Posts Categorized: Pythian
Now with the 11g we all can start the new release — at least on Linux x86 — so naturally, I was curious to see whether I was just throwing sparks without having a fire. Query Result Cache was the first new feature that I put to the test, only to discover that you can spend more than two minutes waiting on… guess what?
There’s an interesting dynamic going on right now in the DBA world. MySQL’s growth and installed base, as a function of its size three or five years ago, is perhaps five if not ten times larger than it was. In 2002 when Pythian’s MySQL services launched, we took on the platform at the explicit request of an existing customer that was primarily an Oracle shop, but that was adopting MySQL for some bolt-on systems. Today, MySQL is our fastest-growing practice in terms of new customer acquisition. The point I want you to take away from that is simply this: there are about five to ten times more high-value environments running MySQL in the world today than there were three years ago.
The 59th edition of Log Buffer has been published by Chen Shapira on I’m just a simple DBA on a complex production system.
Recently, I was asked to take a look at a query processing part of a client’s application which had started to perform slowly after the application had a maintenance downtime. The idea behind the processing was quite simple.The trick was to add a (redundant) CASE PROCESSED WHEN 0 THEN MOD(SUBS_ID, 7) end expression into ORDER BY clause..In this post I show you how I came to this solution.
The 58th edition of Log Buffer, the weekly review of database blogs, has been published by Jay Pipes (a.k.a J.Pipes) of MySQL AB on Design, Develop, Discover, Define.
For those of you expecting your weekly dose of Log Buffer in this space, it has been unavoidably delayed. It will appear around 3PM Eastern Time today. Hang tight!
So what is SQL Performance Analyzer (SQLPA)? The DBMS_SQLPA package enables you to register and compare the statistics of several SQL query executions stored in an SQL Tuning Set (STS). With SQL Performance Analyzer, you can compare the executions of queries before and after you make some changes to your database. As you might guess, I’m going to illustrate this new feature in Oracle 11g with a simple example.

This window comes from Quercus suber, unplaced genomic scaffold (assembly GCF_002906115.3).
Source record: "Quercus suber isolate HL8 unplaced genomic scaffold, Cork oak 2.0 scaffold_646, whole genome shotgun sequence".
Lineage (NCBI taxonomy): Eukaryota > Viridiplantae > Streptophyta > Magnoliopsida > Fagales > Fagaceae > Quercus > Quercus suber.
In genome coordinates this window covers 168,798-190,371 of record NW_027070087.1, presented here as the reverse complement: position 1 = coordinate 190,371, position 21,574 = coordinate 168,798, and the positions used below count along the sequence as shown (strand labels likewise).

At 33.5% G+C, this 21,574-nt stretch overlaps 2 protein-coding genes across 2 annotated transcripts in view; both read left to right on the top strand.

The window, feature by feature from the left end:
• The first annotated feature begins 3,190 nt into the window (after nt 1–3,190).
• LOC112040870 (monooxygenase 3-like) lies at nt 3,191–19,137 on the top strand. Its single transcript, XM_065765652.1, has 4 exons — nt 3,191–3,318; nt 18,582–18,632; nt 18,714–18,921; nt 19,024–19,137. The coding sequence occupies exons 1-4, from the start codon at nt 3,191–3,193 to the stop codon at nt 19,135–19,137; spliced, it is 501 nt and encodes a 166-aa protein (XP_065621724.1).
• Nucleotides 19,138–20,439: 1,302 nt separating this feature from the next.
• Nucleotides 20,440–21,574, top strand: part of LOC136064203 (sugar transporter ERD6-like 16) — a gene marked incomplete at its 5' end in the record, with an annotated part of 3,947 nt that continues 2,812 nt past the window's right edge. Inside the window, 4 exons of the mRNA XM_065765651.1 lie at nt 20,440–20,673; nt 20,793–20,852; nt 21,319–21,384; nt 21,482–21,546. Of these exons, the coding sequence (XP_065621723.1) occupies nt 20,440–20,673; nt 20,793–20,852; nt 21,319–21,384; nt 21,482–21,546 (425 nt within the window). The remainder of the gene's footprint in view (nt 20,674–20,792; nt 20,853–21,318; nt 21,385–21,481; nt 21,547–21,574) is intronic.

So Management chooses to review the documentation generated from your database failover test and see that the time to switchover is slow and that there is still a possibility of losing some data. Enter standby redo logs. Rather than regurgitate the documentation, I have attached the links to the specific parts of the documentation. Since I’m focused on providing ways for you to “get the job done”, I have also included some SQL that uses dynamic SQL to generate a series of ALTER DATABASE ADD STANDBY LOGFILE commands to run on both the primary and standby databases. Have a look.
Wouldn’t “Automatic SQL Plan Management” be the 11g “killer app”? I’m just wondering… be careful it is part of Oracle Tuning Pack 11g! Before you answer this question, lets illustrate with an example how the “non-automatic”, “no tuning Pack” SQL Plan Management works.
About six weeks ago, I wrote, with my colleagues here at Pythian, an open letter to Larry Ellison, imploring him and Oracle to free API-level access to Automated Workload Repository (AWR) and Active Session History (ASH). This letter has received amazing support from the community, with 158 “signatories” at last count, and many other positive comments.
We received an informal but cordial response from Oracle two or three days after we couriered the letter to them, which said we could expect a formal reply soon.